There is a lot of hype about chatbots and AI. Of course, people implementing a chatbot want to demonstrate something remarkable and intelligent.
Even though they know that chatbots are good at identifying the intent behind one off natural language statements and that human level conversation is not possible (because if it was Google Home and Alexa would be orders of magnitude better) they still expect to see some impressive level of intelligence and AI.
With every technology it is critical to understand the limitations and to make sure that the user experience design not only makes the best use of the technology but also takes account of the limitations.
The most effective and simplest strategy to ensure that a chatbot makes the best use of AI is actually counter intuitive. That strategy is to always have human in the loop as a backup for the chatbot i.e. in the event that the chatbot doesn’t understand what the end user wants it is escalated to a human.
The reason for this is two fold:
This creates a bad user experience because either the user needs to know everything the chatbot can do upfront, or they need to guess what it can do and prepare to be disappointed frequently.
If you have human agents behind the chatbot it totally changes the experience for the end user. Now they will have confidence that the question they asked will be handled by the chatbot or the human. Instead of that chatbot representing potential downside when it doesn’t know the answer, the chatbot now represents potential upside, as if the chatbot can answer their question it can be answered faster.
It is important that the human agent provide support in real time rather than in a delayed manner, as this will boost the user experience and positive experience of the chatbot.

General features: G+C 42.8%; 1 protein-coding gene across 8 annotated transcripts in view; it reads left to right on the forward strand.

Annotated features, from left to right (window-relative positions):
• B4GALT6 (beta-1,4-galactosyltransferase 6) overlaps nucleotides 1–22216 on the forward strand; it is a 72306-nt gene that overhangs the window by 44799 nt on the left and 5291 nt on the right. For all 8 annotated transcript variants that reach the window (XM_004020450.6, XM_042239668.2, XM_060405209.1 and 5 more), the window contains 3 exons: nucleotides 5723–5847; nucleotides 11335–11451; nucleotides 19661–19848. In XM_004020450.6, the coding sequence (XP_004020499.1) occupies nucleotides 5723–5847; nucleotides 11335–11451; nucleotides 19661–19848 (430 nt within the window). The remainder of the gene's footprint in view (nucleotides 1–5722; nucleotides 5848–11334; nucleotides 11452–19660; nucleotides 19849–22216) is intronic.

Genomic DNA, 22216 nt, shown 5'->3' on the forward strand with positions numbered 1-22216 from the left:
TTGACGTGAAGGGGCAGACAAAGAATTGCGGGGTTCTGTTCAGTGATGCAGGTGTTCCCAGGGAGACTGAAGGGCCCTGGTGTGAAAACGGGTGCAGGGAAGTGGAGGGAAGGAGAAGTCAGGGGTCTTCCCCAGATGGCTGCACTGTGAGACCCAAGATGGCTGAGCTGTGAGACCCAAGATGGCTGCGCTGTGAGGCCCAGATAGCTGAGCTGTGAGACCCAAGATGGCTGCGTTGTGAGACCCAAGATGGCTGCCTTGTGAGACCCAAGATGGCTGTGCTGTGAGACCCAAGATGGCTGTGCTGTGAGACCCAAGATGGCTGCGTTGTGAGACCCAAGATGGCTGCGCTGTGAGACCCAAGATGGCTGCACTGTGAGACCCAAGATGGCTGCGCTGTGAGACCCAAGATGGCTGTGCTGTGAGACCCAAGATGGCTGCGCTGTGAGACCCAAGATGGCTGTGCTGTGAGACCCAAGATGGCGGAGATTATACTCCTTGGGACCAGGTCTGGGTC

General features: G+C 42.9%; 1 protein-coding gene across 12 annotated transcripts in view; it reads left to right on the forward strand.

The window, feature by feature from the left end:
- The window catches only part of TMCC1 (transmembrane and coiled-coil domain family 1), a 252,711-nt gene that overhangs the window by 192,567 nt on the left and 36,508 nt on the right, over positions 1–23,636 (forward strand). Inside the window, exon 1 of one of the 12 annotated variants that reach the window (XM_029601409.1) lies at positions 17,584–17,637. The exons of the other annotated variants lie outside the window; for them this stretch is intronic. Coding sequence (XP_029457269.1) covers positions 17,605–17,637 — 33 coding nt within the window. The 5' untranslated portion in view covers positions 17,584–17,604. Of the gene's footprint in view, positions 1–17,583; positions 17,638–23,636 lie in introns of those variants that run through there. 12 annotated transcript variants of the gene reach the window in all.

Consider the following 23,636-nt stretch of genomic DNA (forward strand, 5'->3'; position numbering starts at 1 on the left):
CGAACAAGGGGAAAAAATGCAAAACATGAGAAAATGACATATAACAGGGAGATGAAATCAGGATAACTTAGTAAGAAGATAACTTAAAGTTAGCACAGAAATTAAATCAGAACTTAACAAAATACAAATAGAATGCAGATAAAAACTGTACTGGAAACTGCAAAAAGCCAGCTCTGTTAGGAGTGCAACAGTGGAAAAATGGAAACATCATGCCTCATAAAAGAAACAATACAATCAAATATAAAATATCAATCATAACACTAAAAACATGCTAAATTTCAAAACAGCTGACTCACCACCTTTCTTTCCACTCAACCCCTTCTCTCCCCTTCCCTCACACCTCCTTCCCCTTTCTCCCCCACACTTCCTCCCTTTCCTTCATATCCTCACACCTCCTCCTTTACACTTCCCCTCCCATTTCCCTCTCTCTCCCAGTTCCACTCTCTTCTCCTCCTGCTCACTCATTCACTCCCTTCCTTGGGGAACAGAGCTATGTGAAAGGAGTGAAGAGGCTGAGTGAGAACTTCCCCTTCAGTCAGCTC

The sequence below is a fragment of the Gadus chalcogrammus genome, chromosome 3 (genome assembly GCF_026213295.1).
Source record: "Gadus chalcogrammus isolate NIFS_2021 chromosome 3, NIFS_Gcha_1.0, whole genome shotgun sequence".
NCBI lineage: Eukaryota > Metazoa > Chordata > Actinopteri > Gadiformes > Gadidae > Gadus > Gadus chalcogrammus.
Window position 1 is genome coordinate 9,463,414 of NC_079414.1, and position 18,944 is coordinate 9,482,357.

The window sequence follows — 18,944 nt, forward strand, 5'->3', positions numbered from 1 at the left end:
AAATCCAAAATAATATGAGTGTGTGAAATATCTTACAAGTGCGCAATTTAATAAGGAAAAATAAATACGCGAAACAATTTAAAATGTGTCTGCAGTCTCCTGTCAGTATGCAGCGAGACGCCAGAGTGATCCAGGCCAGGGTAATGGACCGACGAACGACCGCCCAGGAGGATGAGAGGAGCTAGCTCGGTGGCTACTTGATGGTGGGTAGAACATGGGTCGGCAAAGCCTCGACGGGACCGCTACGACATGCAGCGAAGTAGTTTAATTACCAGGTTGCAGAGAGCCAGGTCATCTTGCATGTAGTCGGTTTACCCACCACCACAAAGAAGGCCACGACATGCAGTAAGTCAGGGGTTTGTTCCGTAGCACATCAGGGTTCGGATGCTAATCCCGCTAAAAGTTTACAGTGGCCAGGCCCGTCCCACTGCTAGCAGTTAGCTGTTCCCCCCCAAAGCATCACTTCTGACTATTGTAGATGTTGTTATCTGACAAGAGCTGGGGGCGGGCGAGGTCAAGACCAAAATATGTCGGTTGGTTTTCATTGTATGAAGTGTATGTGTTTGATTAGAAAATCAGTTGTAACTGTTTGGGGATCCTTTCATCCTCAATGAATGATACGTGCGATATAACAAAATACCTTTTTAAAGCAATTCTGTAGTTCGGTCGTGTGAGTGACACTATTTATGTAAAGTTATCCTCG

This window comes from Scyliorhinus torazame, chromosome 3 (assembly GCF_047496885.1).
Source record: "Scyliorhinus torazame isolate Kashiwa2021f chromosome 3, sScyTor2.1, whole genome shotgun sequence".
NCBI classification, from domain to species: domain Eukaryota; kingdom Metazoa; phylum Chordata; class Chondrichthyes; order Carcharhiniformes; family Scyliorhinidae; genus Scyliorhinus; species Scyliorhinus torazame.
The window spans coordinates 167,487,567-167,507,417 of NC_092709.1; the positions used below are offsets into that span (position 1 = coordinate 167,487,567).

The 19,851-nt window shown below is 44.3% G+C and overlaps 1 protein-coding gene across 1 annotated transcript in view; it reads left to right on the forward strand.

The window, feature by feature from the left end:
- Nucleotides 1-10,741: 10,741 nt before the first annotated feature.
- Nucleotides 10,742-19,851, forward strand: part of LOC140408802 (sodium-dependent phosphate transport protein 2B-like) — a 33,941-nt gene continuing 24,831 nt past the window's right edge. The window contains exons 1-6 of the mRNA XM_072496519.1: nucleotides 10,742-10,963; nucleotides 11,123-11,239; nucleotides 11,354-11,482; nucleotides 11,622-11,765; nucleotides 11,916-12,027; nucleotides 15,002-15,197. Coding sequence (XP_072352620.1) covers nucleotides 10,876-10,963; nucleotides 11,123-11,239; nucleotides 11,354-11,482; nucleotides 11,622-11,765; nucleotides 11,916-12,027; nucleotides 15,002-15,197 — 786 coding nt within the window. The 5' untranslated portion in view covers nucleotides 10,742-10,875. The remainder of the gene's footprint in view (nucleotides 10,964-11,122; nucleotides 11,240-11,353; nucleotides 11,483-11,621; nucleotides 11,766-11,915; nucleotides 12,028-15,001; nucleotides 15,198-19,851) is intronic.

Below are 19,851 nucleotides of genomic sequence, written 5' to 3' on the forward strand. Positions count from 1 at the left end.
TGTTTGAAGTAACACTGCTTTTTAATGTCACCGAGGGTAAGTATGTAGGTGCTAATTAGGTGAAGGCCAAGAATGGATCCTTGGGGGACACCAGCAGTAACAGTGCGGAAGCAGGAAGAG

By having the humans answer questions in the process, the AI can keep improving it’s map of the questions and answers so that it can answer more questions in future. This process may result in suggestions for improvements that a human operator has to improve or have a process by which tentative answers are validated by the end users (by seeing their response to the answer provided - in much the same way that Google does it).
The one exception to the needing human in the loop (or at least a way of limiting human involvement) building chatbots for an extremely narrow domain.
This bot would very quickly understand all the detours involved in this kind of conversation and almost eliminate the need for a human agent for all but the most difficult questions. This would allow the bot to interact almost at the human level.
Something else to consider however is that a 100% natural language bot is better suited to voice than text. Typing especially on a phone is extremely inefficient and so a 100% natural language bot would not be the best use case here.
If the user is typing, it’s often best to use graphical widgets with the option for the user to type if an issue arises. This means that the user would usually complete the task at hand just by clicking graphical widgets like you would do on a web page (what we in the bot world call staying on the “happy path”), but there is always the option to go off script and type a question (what we call taking a “detour”).
Of course each situation is different and different chatbot platforms have different capabilities in terms of allowing the use of AI technology or at the very least allowing developers to connect to third party tools.
Hopefully the above can help inform your chatbot design decisions in future.
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